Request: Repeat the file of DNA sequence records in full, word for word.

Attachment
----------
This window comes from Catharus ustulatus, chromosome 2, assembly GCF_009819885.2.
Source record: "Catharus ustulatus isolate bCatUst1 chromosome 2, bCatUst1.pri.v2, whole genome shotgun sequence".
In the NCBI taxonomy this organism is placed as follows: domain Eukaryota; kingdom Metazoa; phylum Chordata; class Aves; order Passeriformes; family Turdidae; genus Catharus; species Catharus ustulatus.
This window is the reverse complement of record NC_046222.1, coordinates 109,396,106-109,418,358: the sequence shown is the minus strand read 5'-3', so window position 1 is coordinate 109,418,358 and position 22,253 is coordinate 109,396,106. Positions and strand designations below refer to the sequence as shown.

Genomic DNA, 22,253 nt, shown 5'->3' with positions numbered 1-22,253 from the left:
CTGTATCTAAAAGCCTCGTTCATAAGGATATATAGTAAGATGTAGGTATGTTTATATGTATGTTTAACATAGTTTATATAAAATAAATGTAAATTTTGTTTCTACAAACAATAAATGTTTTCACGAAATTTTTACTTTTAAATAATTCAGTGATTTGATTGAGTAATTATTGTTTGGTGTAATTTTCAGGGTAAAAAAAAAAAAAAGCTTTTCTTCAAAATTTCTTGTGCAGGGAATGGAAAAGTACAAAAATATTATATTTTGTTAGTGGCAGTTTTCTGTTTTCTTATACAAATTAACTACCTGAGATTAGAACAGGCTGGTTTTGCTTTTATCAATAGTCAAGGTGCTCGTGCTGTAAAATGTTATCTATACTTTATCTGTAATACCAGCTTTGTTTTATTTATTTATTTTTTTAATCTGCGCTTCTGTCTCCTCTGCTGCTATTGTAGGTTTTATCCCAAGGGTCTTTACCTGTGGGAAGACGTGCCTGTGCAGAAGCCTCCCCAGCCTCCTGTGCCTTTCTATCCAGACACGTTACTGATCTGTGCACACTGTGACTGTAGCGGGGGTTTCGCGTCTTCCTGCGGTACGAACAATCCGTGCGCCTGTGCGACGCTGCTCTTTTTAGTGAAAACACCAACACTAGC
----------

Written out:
This window comes from Catharus ustulatus, chromosome 2, assembly GCF_009819885.2.
Source record: "Catharus ustulatus isolate bCatUst1 chromosome 2, bCatUst1.pri.v2, whole genome shotgun sequence".
In the NCBI taxonomy this organism is placed as follows: domain Eukaryota; kingdom Metazoa; phylum Chordata; class Aves; order Passeriformes; family Turdidae; genus Catharus; species Catharus ustulatus.
This window is the reverse complement of record NC_046222.1, coordinates 109,396,106-109,418,358: the sequence shown is the minus strand read 5'-3', so window position 1 is coordinate 109,418,358 and position 22,253 is coordinate 109,396,106. Positions and strand designations below refer to the sequence as shown.

Genomic DNA, 22,253 nt, shown 5'->3' with positions numbered 1-22,253 from the left:
CTGTATCTAAAAGCCTCGTTCATAAGGATATATAGTAAGATGTAGGTATGTTTATATGTATGTTTAACATAGTTTATATAAAATAAATGTAAATTTTGTTTCTACAAACAATAAATGTTTTCACGAAATTTTTACTTTTAAATAATTCAGTGATTTGATTGAGTAATTATTGTTTGGTGTAATTTTCAGGGTAAAAAAAAAAAAAAGCTTTTCTTCAAAATTTCTTGTGCAGGGAATGGAAAAGTACAAAAATATTATATTTTGTTAGTGGCAGTTTTCTGTTTTCTTATACAAATTAACTACCTGAGATTAGAACAGGCTGGTTTTGCTTTTATCAATAGTCAAGGTGCTCGTGCTGTAAAATGTTATCTATACTTTATCTGTAATACCAGCTTTGTTTTATTTATTTATTTTTTTAATCTGCGCTTCTGTCTCCTCTGCTGCTATTGTAGGTTTTATCCCAAGGGTCTTTACCTGTGGGAAGACGTGCCTGTGCAGAAGCCTCCCCAGCCTCCTGTGCCTTTCTATCCAGACACGTTACTGATCTGTGCACACTGTGACTGTAGCGGGGGTTTCGCGTCTTCCTGCGGTACGAACAATCCGTGCGCCTGTGCGACGCTGCTCTTTTTAGTGAAAACACCAACACTAGC